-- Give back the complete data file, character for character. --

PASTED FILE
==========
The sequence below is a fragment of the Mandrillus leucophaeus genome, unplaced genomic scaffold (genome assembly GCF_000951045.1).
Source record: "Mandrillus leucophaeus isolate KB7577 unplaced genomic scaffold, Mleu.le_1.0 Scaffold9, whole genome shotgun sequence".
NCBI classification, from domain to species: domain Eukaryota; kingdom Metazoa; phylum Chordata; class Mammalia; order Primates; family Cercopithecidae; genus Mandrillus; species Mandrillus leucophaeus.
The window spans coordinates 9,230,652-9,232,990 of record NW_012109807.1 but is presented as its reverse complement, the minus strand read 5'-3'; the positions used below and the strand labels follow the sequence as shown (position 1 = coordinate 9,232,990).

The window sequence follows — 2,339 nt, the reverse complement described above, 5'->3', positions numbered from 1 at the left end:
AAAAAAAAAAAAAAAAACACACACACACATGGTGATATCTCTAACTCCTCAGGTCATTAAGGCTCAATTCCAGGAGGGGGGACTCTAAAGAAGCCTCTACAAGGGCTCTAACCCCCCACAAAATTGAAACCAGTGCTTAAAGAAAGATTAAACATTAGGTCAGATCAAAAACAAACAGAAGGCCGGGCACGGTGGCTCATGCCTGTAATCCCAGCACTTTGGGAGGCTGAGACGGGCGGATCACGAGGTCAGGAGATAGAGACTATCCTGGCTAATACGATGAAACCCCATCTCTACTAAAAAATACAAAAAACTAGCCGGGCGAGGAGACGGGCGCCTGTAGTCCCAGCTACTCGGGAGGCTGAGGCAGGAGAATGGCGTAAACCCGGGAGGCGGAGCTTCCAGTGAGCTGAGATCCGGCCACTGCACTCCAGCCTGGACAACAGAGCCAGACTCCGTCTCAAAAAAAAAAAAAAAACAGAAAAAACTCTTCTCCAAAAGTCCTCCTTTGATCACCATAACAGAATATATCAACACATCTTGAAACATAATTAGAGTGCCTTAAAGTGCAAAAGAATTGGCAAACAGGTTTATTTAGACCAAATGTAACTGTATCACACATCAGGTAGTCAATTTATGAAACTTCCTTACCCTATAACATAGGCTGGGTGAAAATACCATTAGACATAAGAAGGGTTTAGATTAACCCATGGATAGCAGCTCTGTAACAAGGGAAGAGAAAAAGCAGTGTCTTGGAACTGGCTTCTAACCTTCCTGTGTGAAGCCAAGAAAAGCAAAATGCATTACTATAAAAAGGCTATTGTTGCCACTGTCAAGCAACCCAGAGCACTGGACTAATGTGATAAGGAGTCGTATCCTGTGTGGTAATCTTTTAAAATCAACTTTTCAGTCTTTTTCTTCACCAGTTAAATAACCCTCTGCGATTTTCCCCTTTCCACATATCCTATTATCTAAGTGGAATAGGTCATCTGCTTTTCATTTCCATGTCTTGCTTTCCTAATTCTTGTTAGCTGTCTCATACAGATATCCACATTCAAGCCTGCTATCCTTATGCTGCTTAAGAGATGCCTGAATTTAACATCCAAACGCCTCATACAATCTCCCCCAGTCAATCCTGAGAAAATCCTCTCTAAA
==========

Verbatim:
The sequence below is a fragment of the Mandrillus leucophaeus genome, unplaced genomic scaffold (genome assembly GCF_000951045.1).
Source record: "Mandrillus leucophaeus isolate KB7577 unplaced genomic scaffold, Mleu.le_1.0 Scaffold9, whole genome shotgun sequence".
NCBI classification, from domain to species: domain Eukaryota; kingdom Metazoa; phylum Chordata; class Mammalia; order Primates; family Cercopithecidae; genus Mandrillus; species Mandrillus leucophaeus.
The window spans coordinates 9,230,652-9,232,990 of record NW_012109807.1 but is presented as its reverse complement, the minus strand read 5'-3'; the positions used below and the strand labels follow the sequence as shown (position 1 = coordinate 9,232,990).

The window sequence follows — 2,339 nt, the reverse complement described above, 5'->3', positions numbered from 1 at the left end:
AAAAAAAAAAAAAAAAACACACACACACATGGTGATATCTCTAACTCCTCAGGTCATTAAGGCTCAATTCCAGGAGGGGGGACTCTAAAGAAGCCTCTACAAGGGCTCTAACCCCCCACAAAATTGAAACCAGTGCTTAAAGAAAGATTAAACATTAGGTCAGATCAAAAACAAACAGAAGGCCGGGCACGGTGGCTCATGCCTGTAATCCCAGCACTTTGGGAGGCTGAGACGGGCGGATCACGAGGTCAGGAGATAGAGACTATCCTGGCTAATACGATGAAACCCCATCTCTACTAAAAAATACAAAAAACTAGCCGGGCGAGGAGACGGGCGCCTGTAGTCCCAGCTACTCGGGAGGCTGAGGCAGGAGAATGGCGTAAACCCGGGAGGCGGAGCTTCCAGTGAGCTGAGATCCGGCCACTGCACTCCAGCCTGGACAACAGAGCCAGACTCCGTCTCAAAAAAAAAAAAAAAACAGAAAAAACTCTTCTCCAAAAGTCCTCCTTTGATCACCATAACAGAATATATCAACACATCTTGAAACATAATTAGAGTGCCTTAAAGTGCAAAAGAATTGGCAAACAGGTTTATTTAGACCAAATGTAACTGTATCACACATCAGGTAGTCAATTTATGAAACTTCCTTACCCTATAACATAGGCTGGGTGAAAATACCATTAGACATAAGAAGGGTTTAGATTAACCCATGGATAGCAGCTCTGTAACAAGGGAAGAGAAAAAGCAGTGTCTTGGAACTGGCTTCTAACCTTCCTGTGTGAAGCCAAGAAAAGCAAAATGCATTACTATAAAAAGGCTATTGTTGCCACTGTCAAGCAACCCAGAGCACTGGACTAATGTGATAAGGAGTCGTATCCTGTGTGGTAATCTTTTAAAATCAACTTTTCAGTCTTTTTCTTCACCAGTTAAATAACCCTCTGCGATTTTCCCCTTTCCACATATCCTATTATCTAAGTGGAATAGGTCATCTGCTTTTCATTTCCATGTCTTGCTTTCCTAATTCTTGTTAGCTGTCTCATACAGATATCCACATTCAAGCCTGCTATCCTTATGCTGCTTAAGAGATGCCTGAATTTAACATCCAAACGCCTCATACAATCTCCCCCAGTCAATCCTGAGAAAATCCTCTCTAAA